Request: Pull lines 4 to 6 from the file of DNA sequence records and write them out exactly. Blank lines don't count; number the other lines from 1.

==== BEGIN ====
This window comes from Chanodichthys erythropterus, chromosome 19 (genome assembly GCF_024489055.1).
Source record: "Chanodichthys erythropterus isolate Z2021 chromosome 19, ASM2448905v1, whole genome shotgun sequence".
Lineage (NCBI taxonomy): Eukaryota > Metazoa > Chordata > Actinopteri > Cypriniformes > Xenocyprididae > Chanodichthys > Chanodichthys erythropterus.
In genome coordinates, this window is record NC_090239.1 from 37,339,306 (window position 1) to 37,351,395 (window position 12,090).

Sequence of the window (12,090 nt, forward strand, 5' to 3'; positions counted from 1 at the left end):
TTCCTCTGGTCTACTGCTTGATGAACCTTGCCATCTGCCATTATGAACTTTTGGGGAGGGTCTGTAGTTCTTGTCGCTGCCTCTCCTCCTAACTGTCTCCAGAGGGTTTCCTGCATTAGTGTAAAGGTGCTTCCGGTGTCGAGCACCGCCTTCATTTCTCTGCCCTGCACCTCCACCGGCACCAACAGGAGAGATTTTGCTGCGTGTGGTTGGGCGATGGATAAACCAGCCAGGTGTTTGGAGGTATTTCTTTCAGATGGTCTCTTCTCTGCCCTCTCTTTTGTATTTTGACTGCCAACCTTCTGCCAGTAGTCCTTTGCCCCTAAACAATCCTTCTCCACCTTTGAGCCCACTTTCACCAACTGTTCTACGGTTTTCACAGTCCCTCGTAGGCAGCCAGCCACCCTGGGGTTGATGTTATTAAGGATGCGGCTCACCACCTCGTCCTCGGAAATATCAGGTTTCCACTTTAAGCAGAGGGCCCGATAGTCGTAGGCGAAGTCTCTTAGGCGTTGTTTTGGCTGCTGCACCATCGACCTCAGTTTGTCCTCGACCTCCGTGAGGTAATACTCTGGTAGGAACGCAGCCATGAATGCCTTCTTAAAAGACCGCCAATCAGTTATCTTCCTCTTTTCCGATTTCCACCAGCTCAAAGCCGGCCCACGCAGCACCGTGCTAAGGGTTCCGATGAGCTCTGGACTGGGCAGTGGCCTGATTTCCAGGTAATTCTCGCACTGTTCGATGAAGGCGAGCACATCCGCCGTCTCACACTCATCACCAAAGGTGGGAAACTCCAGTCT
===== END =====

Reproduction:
In genome coordinates, this window is record NC_090239.1 from 37,339,306 (window position 1) to 37,351,395 (window position 12,090).

Sequence of the window (12,090 nt, forward strand, 5' to 3'; positions counted from 1 at the left end):
TTCCTCTGGTCTACTGCTTGATGAACCTTGCCATCTGCCATTATGAACTTTTGGGGAGGGTCTGTAGTTCTTGTCGCTGCCTCTCCTCCTAACTGTCTCCAGAGGGTTTCCTGCATTAGTGTAAAGGTGCTTCCGGTGTCGAGCACCGCCTTCATTTCTCTGCCCTGCACCTCCACCGGCACCAACAGGAGAGATTTTGCTGCGTGTGGTTGGGCGATGGATAAACCAGCCAGGTGTTTGGAGGTATTTCTTTCAGATGGTCTCTTCTCTGCCCTCTCTTTTGTATTTTGACTGCCAACCTTCTGCCAGTAGTCCTTTGCCCCTAAACAATCCTTCTCCACCTTTGAGCCCACTTTCACCAACTGTTCTACGGTTTTCACAGTCCCTCGTAGGCAGCCAGCCACCCTGGGGTTGATGTTATTAAGGATGCGGCTCACCACCTCGTCCTCGGAAATATCAGGTTTCCACTTTAAGCAGAGGGCCCGATAGTCGTAGGCGAAGTCTCTTAGGCGTTGTTTTGGCTGCTGCACCATCGACCTCAGTTTGTCCTCGACCTCCGTGAGGTAATACTCTGGTAGGAACGCAGCCATGAATGCCTTCTTAAAAGACCGCCAATCAGTTATCTTCCTCTTTTCCGATTTCCACCAGCTCAAAGCCGGCCCACGCAGCACCGTGCTAAGGGTTCCGATGAGCTCTGGACTGGGCAGTGGCCTGATTTCCAGGTAATTCTCGCACTGTTCGATGAAGGCGAGCACATCCGCCGTCTCACACTCATCACCAAAGGTGGGAAACTCCAGTCT